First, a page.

Last Thursday evening, the Shoreline Unified School District’s Board of Trustees convened a special meeting at a private home to discuss releasing the superintendent, Tom Stubbs, at the end of his first year on the job. When it appeared his contract would not be renewed, Mr. Stubbs submitted his resignation.
The abrupt resignation—accepted unanimously by the six board members present—angered parents because of a lack of transparency and demoralized staff now unsure of their leadership. As the district sorts through major overhauls like implementing the Common Core standards,
adapting state funding formulas and writing a Local Control and Accountability Plan, the board’s decision imposes another major change, for which no trustee has offered an explanation.
“I had hoped of continuing to work with all of you to take and make [Shoreline] an even better and more wonderful place to be for students and staff,” Mr. Stubbs wrote in his resignation letter. “What I have attempted to do beyond all other things is to build trust and transparency amongst all of the stakeholders in this district.… [M]y only hope is that this work continues.”
In a February interview on KWMR, Mr. Stubbs said he had been eyeing the Shoreline district for nearly a decade while he was a superintendent in Napa Valley. “The job of my dreams became available last spring,” he said on the air.
He assumed his post in July after Stephen Rosenthal stepped down from a joint position as superintendent and principal at Tomales High School. With too much work for one person, the job was split into a full-time principal and a half-time superintendent.
“Due to budget constraints, we’ve been trying to reduce the administrative part of our budget. Everybody at a school wants to spend for programs, for teachers for the kids, so we reduced the position to 50 percent,” Jane Healy, the board president, explained, adding that extra workdays were added to finish the required work.
The superintendent’s duties are closely tied to his relationship with the board: he is the lens through which trustees receive information about programs and input from teachers and families, and he is the filter through which board policies are enacted. The responsibilities include preparing the district budget, recommending job candidates and evaluating current staff, developing a facilities plan and managing serious disciplinary matters.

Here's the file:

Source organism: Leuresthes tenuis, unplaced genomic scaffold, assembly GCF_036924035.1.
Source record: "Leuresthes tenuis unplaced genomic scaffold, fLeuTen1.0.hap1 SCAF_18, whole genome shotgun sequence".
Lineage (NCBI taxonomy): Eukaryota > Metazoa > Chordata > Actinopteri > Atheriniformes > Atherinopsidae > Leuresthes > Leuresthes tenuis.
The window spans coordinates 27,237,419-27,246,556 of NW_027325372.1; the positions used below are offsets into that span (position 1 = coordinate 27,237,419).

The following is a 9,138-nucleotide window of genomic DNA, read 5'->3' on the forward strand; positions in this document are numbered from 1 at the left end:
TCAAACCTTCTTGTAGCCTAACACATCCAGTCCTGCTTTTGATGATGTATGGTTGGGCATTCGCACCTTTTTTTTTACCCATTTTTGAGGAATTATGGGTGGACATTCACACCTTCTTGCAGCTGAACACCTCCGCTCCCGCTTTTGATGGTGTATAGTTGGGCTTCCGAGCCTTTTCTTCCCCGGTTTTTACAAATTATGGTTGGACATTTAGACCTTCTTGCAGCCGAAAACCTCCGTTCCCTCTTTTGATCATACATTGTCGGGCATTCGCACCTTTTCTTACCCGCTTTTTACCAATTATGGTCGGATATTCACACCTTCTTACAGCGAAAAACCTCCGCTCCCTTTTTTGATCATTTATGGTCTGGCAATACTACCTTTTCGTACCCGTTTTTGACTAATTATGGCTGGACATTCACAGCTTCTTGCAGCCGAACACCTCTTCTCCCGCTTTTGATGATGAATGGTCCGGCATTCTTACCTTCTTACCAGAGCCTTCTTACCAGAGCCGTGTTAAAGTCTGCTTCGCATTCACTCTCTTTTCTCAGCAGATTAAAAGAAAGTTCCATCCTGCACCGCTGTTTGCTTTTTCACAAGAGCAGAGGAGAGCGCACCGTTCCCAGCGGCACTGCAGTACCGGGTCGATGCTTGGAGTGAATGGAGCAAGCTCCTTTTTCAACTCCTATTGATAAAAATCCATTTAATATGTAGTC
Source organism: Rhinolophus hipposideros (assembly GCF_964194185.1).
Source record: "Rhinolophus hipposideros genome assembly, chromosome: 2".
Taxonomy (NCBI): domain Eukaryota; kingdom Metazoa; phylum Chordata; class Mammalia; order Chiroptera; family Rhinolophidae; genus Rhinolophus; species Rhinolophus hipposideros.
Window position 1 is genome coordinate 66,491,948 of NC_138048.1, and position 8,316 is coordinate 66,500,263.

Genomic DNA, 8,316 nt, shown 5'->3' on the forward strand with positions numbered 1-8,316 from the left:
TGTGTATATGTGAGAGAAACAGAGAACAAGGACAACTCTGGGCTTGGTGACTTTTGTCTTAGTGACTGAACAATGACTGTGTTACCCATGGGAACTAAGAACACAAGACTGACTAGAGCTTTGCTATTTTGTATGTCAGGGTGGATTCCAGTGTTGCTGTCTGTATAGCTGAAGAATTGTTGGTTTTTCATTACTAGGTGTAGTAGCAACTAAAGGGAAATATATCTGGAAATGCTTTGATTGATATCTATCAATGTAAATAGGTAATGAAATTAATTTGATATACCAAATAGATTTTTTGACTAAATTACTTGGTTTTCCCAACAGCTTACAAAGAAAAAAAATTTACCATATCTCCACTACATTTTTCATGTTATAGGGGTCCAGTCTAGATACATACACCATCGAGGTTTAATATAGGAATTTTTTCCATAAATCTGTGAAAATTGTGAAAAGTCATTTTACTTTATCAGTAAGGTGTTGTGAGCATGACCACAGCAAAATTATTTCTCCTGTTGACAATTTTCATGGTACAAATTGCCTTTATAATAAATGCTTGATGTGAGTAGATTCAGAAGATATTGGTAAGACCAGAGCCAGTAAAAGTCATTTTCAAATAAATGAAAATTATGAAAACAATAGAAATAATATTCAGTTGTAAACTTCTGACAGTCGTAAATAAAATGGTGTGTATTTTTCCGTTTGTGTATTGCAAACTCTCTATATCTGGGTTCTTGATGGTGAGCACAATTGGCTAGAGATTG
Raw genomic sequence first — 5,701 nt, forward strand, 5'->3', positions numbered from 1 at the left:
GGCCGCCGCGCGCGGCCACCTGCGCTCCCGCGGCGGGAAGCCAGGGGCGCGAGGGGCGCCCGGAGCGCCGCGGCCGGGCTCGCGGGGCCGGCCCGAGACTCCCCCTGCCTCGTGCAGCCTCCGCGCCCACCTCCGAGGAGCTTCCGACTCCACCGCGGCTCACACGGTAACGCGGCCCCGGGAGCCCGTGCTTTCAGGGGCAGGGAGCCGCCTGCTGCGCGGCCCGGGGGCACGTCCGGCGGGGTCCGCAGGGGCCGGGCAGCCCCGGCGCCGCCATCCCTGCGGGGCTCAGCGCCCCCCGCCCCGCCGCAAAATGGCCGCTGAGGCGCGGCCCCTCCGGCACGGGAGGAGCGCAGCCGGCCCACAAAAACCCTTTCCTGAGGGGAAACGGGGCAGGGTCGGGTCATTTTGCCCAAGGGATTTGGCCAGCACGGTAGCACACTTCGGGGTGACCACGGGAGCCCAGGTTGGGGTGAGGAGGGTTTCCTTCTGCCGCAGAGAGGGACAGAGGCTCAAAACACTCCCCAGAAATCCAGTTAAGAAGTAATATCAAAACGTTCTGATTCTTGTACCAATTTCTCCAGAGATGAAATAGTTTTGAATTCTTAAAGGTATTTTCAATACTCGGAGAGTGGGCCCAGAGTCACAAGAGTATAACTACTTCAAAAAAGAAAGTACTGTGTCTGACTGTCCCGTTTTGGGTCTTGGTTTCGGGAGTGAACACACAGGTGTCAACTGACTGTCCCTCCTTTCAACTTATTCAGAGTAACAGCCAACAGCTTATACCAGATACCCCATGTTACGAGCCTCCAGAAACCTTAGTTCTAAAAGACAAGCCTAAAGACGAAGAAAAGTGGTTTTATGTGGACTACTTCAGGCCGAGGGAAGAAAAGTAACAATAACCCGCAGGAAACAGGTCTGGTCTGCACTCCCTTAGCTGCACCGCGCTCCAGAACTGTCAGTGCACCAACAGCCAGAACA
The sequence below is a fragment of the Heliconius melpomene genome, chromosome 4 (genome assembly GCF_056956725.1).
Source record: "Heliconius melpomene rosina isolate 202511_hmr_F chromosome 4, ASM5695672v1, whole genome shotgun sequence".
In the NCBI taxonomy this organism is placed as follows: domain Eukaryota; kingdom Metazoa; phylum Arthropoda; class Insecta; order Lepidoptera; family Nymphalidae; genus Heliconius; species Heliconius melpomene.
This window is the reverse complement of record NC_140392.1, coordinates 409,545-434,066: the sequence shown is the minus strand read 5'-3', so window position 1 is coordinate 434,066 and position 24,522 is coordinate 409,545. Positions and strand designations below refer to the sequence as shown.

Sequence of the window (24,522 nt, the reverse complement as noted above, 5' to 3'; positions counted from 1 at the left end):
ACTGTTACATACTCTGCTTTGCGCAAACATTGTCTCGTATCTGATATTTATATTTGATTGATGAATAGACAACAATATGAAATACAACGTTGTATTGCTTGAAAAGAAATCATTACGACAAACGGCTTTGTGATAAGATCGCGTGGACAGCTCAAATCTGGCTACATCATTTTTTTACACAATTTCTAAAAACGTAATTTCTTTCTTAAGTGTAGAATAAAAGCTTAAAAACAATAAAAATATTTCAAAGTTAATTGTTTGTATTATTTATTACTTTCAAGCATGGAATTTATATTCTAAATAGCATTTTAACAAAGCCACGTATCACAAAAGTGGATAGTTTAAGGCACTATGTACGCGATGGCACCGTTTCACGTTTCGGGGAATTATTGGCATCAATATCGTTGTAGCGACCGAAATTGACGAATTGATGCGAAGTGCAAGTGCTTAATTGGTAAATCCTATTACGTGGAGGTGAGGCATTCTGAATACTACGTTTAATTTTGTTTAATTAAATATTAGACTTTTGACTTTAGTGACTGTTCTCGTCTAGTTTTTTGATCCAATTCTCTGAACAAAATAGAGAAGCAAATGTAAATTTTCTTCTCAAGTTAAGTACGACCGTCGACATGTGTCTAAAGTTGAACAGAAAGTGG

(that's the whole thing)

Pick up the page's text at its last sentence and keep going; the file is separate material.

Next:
This year, Mr. Stubbs drafted the Local Control and Accountability Plan, which sets out annual goals for the district’s students. He hired a special education director, transportation director and technology coordinator. He also continued the district’s efforts to develop pre-K through third-grade education in collaboration with the Marin Community Foundation, “sort of a head start for where the next change in education is going to go,” said Don Jen, the foundation’s program director for education.
Most important was Mr. Stubbs’s willingness to listen to concerns, staff said at a Site Council meeting at West Marin School on Tuesday.
“I feel like for the first time, someone was really communicating with teachers at our school, really listening to find out what our needs are,” said Sue Gonzalez, a reading intervention teacher. “Half-time or full-time, this was the first time that I had felt this way.”
Parents, too, commented on his presence in the district in a joint letter asking for the board’s decision to be rescinded.
“[Mr. Stubbs’s] positive leadership and presence was helping to heal real concerns we have had for many years about the direction of this district,” a letter from the West Marin-Inverness School Parent Teacher Student Association, School Site Council and English Language Advisory Council said. “He supports our community’s hopes and aspirations for West Marin and Inverness School by showing up at staff meetings, school functions and parent meetings. He seeks out feedback and is a good listener. He does all of this while working more hours than required of his part-time contract. In all honesty, we are stunned by Board’s decision. We do not understand the reasons for Tom’s dismissal and we feel dismissed that our school community was not solicited for feedback about his review.”
Mr. Stubbs’s performance was evaluated and goals were set in at least six closed sessions of the board in September, November, December, January and twice in March.
“Usually [in our evaluation of superintendents], we talk to site administrators, teachers, the [chief business official] in the district office,” Tim Kehoe, a trustee and former board president, explained. “Not as much from the community. It’s mainly the people that Tom is dealing with on a day-to-day basis.”